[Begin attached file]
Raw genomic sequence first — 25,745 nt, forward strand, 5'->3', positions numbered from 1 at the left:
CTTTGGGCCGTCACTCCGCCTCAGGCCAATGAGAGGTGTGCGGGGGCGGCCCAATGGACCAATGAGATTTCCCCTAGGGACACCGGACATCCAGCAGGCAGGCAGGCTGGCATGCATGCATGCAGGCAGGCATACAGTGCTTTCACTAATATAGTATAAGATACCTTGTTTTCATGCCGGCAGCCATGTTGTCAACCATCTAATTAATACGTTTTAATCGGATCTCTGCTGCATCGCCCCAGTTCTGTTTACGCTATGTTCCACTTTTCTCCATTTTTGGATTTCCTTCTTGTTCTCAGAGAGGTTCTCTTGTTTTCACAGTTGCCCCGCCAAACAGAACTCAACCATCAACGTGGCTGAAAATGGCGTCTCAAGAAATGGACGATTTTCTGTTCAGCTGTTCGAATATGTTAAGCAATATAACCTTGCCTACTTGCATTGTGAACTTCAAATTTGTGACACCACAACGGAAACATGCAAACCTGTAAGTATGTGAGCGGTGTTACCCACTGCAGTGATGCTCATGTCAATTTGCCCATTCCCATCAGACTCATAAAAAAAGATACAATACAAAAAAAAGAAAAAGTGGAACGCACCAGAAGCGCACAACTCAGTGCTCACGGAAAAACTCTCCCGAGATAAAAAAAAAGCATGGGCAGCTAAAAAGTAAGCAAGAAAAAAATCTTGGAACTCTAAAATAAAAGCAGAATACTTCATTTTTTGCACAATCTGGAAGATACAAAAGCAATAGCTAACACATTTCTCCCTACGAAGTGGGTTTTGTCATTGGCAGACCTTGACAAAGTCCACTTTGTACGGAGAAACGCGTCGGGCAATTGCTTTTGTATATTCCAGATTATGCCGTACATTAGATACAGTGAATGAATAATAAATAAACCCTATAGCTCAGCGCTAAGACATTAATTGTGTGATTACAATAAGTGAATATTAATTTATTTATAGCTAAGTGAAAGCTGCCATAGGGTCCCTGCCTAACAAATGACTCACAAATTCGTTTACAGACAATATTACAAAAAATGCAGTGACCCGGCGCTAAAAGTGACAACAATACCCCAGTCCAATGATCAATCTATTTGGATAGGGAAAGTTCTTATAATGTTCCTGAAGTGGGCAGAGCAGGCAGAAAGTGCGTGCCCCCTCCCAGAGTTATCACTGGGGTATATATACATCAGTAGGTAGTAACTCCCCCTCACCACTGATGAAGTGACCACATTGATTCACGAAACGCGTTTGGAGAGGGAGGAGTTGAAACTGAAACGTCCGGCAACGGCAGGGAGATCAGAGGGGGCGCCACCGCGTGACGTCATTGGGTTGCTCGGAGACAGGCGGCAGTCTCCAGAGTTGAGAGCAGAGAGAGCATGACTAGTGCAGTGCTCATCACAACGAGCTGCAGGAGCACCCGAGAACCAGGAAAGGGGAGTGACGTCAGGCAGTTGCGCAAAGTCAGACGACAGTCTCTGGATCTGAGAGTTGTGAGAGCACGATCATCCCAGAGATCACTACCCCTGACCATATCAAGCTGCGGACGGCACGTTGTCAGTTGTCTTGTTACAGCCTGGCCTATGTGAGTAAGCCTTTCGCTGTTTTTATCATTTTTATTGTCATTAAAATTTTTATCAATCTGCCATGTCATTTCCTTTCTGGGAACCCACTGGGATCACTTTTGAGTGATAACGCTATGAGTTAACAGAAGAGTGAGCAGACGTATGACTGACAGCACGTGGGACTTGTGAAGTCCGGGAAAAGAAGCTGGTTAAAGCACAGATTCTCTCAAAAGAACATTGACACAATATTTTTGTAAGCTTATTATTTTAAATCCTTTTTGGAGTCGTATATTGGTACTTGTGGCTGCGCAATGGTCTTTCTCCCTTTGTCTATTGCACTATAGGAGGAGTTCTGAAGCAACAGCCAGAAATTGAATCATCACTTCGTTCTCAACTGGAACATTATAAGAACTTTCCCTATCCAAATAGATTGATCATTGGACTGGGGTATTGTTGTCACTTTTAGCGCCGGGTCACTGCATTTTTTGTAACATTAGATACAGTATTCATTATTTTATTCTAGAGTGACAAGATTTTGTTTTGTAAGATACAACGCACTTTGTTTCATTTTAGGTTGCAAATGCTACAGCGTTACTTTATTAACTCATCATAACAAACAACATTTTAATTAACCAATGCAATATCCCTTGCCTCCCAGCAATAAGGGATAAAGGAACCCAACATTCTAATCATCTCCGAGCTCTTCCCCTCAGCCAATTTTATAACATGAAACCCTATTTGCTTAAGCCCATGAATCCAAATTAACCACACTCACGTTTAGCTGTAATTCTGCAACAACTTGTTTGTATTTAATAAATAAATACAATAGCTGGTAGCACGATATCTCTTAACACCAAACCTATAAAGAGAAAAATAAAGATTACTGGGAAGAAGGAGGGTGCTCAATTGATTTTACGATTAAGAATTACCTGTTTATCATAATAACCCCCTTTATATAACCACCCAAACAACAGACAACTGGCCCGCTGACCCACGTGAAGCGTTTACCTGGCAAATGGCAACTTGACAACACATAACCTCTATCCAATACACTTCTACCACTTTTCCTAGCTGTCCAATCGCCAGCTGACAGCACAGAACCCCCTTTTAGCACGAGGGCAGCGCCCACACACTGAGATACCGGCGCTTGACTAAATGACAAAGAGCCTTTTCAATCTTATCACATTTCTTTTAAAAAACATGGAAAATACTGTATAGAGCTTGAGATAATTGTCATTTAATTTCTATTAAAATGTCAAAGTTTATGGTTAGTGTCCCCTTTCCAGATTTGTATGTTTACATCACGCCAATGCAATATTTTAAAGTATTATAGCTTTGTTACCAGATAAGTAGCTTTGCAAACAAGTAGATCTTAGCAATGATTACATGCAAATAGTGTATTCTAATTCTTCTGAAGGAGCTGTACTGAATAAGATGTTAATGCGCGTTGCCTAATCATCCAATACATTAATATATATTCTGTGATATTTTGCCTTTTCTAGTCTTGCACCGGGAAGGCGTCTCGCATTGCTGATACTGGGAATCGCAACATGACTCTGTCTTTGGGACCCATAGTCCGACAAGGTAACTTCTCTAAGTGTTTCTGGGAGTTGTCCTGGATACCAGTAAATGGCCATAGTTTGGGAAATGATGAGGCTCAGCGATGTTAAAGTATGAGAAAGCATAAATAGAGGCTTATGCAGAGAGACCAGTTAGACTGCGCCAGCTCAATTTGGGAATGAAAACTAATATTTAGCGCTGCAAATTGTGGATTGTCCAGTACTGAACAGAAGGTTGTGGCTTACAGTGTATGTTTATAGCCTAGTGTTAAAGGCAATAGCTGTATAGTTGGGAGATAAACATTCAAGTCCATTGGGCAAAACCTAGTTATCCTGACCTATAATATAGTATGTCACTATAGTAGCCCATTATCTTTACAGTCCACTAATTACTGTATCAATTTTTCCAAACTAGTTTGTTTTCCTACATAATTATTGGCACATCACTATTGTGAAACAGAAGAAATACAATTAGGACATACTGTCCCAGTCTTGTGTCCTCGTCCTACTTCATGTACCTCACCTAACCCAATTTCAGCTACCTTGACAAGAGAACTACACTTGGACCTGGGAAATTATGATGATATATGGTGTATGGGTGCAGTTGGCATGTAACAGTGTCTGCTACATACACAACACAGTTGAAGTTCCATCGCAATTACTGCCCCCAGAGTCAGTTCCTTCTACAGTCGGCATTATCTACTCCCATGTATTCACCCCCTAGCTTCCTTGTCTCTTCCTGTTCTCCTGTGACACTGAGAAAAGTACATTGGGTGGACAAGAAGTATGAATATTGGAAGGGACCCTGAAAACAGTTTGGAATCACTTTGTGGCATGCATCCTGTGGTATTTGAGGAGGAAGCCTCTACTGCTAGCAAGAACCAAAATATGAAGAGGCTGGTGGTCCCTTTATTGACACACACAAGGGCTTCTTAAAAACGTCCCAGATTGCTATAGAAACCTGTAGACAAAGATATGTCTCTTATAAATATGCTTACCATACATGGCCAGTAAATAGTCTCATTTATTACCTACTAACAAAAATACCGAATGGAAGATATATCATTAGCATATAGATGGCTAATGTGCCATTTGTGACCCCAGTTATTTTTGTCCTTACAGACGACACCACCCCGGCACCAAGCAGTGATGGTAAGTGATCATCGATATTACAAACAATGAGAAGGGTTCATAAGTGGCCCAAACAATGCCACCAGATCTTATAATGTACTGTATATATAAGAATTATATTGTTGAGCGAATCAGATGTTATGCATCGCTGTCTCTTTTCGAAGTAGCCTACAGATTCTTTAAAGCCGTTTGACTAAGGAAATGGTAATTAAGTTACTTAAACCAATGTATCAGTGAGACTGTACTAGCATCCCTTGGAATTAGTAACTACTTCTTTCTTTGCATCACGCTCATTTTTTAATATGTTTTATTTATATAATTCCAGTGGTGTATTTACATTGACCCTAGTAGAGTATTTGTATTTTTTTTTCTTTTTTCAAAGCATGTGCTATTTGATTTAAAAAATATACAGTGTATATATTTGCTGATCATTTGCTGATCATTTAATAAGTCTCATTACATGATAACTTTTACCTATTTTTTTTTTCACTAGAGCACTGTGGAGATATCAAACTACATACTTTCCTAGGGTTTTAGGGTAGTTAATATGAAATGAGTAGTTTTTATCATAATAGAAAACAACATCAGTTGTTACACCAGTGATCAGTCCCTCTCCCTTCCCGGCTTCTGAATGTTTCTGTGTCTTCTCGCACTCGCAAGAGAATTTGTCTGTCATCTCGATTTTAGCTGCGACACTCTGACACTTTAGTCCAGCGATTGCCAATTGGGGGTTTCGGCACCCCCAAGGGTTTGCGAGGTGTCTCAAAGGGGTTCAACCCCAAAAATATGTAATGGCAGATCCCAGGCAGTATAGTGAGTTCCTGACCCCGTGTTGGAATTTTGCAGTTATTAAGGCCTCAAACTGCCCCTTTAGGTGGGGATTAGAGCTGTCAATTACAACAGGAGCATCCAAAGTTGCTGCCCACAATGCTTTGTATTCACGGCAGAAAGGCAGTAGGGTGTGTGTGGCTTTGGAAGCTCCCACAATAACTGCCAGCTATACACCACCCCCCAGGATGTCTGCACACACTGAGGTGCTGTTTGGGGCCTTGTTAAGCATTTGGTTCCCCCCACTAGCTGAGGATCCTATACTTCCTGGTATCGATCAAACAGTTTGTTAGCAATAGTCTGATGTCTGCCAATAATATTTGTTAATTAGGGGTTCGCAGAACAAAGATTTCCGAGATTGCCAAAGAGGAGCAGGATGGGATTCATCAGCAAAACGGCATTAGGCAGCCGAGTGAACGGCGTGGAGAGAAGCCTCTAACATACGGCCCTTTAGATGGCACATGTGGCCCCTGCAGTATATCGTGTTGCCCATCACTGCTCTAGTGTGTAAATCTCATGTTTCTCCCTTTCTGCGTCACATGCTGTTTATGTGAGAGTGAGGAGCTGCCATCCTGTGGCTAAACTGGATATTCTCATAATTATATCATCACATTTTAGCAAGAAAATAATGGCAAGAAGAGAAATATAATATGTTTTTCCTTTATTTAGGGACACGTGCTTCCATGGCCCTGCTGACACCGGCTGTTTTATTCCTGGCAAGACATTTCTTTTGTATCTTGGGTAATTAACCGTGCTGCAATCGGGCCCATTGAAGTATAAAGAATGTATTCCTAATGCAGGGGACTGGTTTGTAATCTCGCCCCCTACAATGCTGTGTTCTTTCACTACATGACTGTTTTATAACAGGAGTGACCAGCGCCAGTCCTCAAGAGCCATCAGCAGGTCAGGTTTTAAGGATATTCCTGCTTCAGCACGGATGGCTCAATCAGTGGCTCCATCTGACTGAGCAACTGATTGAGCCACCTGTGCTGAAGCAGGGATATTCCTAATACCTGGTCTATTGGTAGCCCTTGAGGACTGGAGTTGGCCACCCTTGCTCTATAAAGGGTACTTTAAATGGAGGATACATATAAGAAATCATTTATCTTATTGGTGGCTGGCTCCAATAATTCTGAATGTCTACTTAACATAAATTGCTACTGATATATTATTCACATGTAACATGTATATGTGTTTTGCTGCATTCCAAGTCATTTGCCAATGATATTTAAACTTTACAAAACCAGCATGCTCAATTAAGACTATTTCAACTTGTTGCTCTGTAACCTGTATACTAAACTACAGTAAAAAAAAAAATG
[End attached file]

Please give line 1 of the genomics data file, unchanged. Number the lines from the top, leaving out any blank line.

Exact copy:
Raw genomic sequence first — 25,745 nt, forward strand, 5'->3', positions numbered from 1 at the left: